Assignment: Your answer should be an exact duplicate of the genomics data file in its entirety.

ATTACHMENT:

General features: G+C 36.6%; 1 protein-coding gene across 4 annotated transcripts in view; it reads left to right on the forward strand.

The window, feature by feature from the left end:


General features: G+C 36.6%; 1 protein-coding gene across 4 annotated transcripts in view; it reads left to right on the forward strand.

The window, feature by feature from the left end: